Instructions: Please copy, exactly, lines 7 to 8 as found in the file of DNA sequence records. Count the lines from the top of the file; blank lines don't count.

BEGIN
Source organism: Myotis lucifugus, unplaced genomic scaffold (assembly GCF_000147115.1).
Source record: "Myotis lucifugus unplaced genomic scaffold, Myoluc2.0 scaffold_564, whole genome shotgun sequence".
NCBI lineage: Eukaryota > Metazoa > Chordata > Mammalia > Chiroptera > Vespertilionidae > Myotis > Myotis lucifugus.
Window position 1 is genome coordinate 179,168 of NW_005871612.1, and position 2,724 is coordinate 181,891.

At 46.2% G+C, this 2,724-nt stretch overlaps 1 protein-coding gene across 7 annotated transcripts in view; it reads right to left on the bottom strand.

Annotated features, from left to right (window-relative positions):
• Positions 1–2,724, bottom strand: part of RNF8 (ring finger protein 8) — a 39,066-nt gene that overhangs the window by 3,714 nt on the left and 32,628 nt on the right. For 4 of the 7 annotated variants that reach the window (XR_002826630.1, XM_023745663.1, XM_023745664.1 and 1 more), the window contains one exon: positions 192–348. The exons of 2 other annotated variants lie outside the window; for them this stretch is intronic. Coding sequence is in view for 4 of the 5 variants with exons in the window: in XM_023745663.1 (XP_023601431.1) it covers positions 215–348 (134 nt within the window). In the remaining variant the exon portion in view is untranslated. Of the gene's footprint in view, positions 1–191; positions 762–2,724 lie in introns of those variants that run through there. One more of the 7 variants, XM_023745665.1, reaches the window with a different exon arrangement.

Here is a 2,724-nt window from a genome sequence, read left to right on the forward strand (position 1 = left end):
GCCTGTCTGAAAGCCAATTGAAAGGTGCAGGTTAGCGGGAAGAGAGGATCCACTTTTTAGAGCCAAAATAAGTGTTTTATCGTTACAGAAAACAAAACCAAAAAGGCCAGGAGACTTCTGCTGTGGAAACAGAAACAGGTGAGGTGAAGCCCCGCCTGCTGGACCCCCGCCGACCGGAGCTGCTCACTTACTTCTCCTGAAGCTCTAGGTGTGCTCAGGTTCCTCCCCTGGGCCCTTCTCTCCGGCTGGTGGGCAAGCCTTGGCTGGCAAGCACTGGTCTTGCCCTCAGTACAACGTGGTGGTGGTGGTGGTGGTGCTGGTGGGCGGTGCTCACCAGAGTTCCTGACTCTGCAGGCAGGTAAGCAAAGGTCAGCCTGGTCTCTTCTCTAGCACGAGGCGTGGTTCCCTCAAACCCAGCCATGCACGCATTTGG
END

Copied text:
• Positions 1–2,724, bottom strand: part of RNF8 (ring finger protein 8) — a 39,066-nt gene that overhangs the window by 3,714 nt on the left and 32,628 nt on the right. For 4 of the 7 annotated variants that reach the window (XR_002826630.1, XM_023745663.1, XM_023745664.1 and 1 more), the window contains one exon: positions 192–348. The exons of 2 other annotated variants lie outside the window; for them this stretch is intronic. Coding sequence is in view for 4 of the 5 variants with exons in the window: in XM_023745663.1 (XP_023601431.1) it covers positions 215–348 (134 nt within the window). In the remaining variant the exon portion in view is untranslated. Of the gene's footprint in view, positions 1–191; positions 762–2,724 lie in introns of those variants that run through there. One more of the 7 variants, XM_023745665.1, reaches the window with a different exon arrangement.

Here is a 2,724-nt window from a genome sequence, read left to right on the forward strand (position 1 = left end):